By Steve Gorman
LOS ANGELES (Reuters) – ABC News said on Monday it will
replace departing “Nightline” host Ted Koppel with a trio of
anchors including a veteran White House reporter and a British
journalist whose Michael Jackson documentary led to the pop
star’s child molestation trial.
Terry Moran, ABC’s chief White House correspondent since
1999, will join “Primetime” co-host Cynthia McFadden and former
BBC journalist Martin Bashir in the new “Nightline” format
debuting on November 28, the network said.
In another change under incoming executive producer James
Goldston, “Nightline” will cover three or four topics each
night, rather than its traditional devotion to a single subject
on most broadcasts.
The announcement followed months of speculation about the
form and direction “Nightline” will take after Koppel leaves
the show with his executive producer, Tom Bettag.
Koppel, 65, who has hosted “Nightline” since its official
1980 debut in the midst of the 444-day U.S.-Iranian hostage
crisis, will anchor his last segment of the program on November
22 and leave ABC after 42 years with the network.
Goldston, who produced Britain’s most-watched public
affairs show for two years, as well as Bashir’s “Living with
Michael Jackson” documentary, denied suggestions that
“Nightline” will go soft on news in favor of more pop-culture
“‘Nightline’ has a great and proud tradition of doing
serious and important journalism,” he told Reuters. “There will
be presentational differences, but there shouldn’t be very
large content differences.”
“Nightline” spokeswoman Emily Lenzner said the “main set”
for the show would shift to New York, where McFadden and Bashir
are based. Moran will remain in Washington. Goldston said the
anchors will serve as “co-equals” on the program.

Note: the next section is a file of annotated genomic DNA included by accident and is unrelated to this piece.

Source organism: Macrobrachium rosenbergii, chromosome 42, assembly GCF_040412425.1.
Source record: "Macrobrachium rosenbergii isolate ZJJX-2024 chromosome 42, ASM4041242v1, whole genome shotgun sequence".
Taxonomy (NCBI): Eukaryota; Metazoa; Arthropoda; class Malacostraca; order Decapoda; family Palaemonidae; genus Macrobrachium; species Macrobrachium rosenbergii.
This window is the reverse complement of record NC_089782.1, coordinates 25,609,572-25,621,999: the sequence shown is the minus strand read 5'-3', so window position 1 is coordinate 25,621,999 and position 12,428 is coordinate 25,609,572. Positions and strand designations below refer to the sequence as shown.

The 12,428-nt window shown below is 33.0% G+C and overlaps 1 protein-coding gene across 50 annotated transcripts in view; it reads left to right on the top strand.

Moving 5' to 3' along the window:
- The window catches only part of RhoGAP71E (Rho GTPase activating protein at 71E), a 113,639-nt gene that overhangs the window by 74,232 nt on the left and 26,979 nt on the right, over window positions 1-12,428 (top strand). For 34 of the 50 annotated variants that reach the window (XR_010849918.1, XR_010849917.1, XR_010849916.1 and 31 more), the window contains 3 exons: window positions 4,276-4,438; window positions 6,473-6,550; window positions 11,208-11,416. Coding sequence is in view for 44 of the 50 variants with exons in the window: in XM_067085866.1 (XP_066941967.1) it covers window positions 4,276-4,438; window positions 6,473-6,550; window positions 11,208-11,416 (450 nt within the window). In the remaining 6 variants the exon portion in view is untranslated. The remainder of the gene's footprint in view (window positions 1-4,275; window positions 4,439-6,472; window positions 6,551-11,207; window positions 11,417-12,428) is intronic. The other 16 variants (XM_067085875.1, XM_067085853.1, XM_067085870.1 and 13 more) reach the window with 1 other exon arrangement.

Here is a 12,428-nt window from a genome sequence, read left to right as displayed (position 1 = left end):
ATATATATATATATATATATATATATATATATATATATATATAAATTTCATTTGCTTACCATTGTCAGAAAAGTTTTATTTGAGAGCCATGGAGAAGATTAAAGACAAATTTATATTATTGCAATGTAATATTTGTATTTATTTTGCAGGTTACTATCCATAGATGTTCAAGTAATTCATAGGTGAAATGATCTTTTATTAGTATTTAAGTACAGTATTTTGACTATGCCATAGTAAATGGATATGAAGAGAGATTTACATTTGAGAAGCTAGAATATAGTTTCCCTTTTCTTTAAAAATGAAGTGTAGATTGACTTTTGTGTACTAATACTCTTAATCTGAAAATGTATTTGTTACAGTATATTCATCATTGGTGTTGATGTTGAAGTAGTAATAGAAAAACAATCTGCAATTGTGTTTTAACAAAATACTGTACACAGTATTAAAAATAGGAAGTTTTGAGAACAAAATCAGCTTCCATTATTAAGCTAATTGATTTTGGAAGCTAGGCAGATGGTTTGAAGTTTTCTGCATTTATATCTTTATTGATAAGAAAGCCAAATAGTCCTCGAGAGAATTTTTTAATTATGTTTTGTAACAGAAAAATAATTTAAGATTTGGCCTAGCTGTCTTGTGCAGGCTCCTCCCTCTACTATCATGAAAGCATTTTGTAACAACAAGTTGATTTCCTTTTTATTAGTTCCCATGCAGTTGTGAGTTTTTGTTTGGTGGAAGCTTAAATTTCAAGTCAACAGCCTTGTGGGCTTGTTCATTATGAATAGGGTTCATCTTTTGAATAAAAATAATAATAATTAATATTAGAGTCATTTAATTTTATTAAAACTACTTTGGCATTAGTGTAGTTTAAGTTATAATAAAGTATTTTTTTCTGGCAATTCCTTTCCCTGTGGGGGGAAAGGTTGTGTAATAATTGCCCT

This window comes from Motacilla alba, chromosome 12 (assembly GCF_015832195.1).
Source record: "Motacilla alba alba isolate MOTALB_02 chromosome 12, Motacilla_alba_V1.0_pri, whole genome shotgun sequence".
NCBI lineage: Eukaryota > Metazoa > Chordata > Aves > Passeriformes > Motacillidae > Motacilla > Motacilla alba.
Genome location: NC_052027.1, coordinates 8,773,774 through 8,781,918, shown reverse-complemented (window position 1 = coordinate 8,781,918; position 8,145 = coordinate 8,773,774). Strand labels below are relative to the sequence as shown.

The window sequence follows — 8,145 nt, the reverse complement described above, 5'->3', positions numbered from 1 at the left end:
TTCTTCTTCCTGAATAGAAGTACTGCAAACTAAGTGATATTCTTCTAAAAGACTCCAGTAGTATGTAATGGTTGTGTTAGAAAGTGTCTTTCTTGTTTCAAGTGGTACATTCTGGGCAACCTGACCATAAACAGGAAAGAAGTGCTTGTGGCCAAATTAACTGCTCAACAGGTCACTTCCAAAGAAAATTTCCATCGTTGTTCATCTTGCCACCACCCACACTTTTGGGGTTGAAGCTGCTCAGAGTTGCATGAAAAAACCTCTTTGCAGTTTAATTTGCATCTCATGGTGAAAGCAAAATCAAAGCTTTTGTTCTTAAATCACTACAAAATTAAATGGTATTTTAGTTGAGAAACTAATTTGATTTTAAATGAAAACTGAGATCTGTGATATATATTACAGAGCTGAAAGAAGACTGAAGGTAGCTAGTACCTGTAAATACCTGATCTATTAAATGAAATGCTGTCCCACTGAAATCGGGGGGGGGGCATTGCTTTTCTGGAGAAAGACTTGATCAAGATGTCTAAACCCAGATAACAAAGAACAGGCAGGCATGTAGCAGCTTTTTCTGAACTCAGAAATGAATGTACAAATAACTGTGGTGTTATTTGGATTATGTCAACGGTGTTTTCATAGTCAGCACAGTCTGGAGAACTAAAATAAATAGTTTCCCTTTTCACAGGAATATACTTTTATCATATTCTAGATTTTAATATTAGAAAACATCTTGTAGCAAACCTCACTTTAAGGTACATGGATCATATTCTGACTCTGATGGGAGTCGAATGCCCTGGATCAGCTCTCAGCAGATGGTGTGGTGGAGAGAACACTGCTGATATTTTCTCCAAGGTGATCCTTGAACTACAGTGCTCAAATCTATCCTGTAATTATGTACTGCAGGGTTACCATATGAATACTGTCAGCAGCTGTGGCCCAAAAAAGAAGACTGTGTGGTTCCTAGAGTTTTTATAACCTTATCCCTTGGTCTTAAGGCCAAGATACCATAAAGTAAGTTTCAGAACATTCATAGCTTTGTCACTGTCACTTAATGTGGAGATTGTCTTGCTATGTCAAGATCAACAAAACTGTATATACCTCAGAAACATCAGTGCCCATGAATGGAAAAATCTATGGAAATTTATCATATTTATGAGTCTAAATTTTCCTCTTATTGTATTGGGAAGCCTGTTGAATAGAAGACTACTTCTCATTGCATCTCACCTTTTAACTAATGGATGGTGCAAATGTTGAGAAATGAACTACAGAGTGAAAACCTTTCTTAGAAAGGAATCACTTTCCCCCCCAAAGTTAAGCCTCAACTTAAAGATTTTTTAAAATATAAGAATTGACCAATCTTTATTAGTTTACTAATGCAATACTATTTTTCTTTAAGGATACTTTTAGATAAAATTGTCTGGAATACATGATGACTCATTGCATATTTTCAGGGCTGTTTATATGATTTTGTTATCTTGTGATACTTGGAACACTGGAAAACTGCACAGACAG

Bashir, who joined ABC last year, first gained wide notice
in the United States for the 2003 Jackson documentary in which
the pop star acknowledged sharing his bedroom with visiting
youngsters. That admission led to Jackson’s trial on charges of
child molestation, but he ultimately was acquitted.
Moran anchors the Sunday night broadcast of “ABC World News
Tonight” and has served as the network’s chief White House
correspondent since 1999. McFadden was hired by ABC News in
1994 as a legal affairs correspondent and has co-anchored the
“Primetime” news magazine since last year.
“Nightline,” which helped usher in the nation’s demand for
round-the-clock news, evolved from a series of late-night news
specials devoted to coverage of the takeover of the U.S.
Embassy in Tehran in November 1979.
The specials, titled “The Iran Crisis: America Held
Hostage,” were first anchored by Frank Reynolds, then by
Koppel, who stayed on to become host of “Nightline” when it
debuted as a regular ABC program on March 24, 1980.
The changing of the guard at “Nightline” comes as the show
is enjoying a ratings upswing, due in large part to its
coverage of Hurricane Katrina.
More than three years ago, ABC sparked a furor when it was
revealed that the network had quietly sought to recruit
comedian David Letterman, star of the “CBS Late Show,” to host
a new ABC talk show that would replace “Nightline.”
ABC is a unit of the Walt Disney Co.